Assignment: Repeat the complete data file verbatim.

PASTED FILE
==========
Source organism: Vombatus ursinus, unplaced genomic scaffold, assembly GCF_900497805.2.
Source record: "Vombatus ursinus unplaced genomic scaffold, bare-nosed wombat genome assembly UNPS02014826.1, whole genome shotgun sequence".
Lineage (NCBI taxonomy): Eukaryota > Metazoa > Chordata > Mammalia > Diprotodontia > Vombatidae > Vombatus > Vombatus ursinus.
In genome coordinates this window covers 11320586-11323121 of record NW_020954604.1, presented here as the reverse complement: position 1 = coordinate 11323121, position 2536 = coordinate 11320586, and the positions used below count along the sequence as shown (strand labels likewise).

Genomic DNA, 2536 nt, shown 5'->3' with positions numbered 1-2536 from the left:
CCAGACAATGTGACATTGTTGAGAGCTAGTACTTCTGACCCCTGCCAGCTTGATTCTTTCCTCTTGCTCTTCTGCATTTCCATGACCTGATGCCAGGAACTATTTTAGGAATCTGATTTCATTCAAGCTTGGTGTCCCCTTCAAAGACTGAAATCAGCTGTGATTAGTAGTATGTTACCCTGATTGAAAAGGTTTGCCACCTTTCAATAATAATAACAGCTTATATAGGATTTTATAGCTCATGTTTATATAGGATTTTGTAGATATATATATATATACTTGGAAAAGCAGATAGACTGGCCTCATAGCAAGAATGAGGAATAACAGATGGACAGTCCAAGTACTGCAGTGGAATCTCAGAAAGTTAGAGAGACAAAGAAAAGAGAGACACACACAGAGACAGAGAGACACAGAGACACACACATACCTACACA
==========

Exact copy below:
Source organism: Vombatus ursinus, unplaced genomic scaffold, assembly GCF_900497805.2.
Source record: "Vombatus ursinus unplaced genomic scaffold, bare-nosed wombat genome assembly UNPS02014826.1, whole genome shotgun sequence".
Lineage (NCBI taxonomy): Eukaryota > Metazoa > Chordata > Mammalia > Diprotodontia > Vombatidae > Vombatus > Vombatus ursinus.
In genome coordinates this window covers 11320586-11323121 of record NW_020954604.1, presented here as the reverse complement: position 1 = coordinate 11323121, position 2536 = coordinate 11320586, and the positions used below count along the sequence as shown (strand labels likewise).

Genomic DNA, 2536 nt, shown 5'->3' with positions numbered 1-2536 from the left:
CCAGACAATGTGACATTGTTGAGAGCTAGTACTTCTGACCCCTGCCAGCTTGATTCTTTCCTCTTGCTCTTCTGCATTTCCATGACCTGATGCCAGGAACTATTTTAGGAATCTGATTTCATTCAAGCTTGGTGTCCCCTTCAAAGACTGAAATCAGCTGTGATTAGTAGTATGTTACCCTGATTGAAAAGGTTTGCCACCTTTCAATAATAATAACAGCTTATATAGGATTTTATAGCTCATGTTTATATAGGATTTTGTAGATATATATATATATACTTGGAAAAGCAGATAGACTGGCCTCATAGCAAGAATGAGGAATAACAGATGGACAGTCCAAGTACTGCAGTGGAATCTCAGAAAGTTAGAGAGACAAAGAAAAGAGAGACACACACAGAGACAGAGAGACACAGAGACACACACATACCTACACA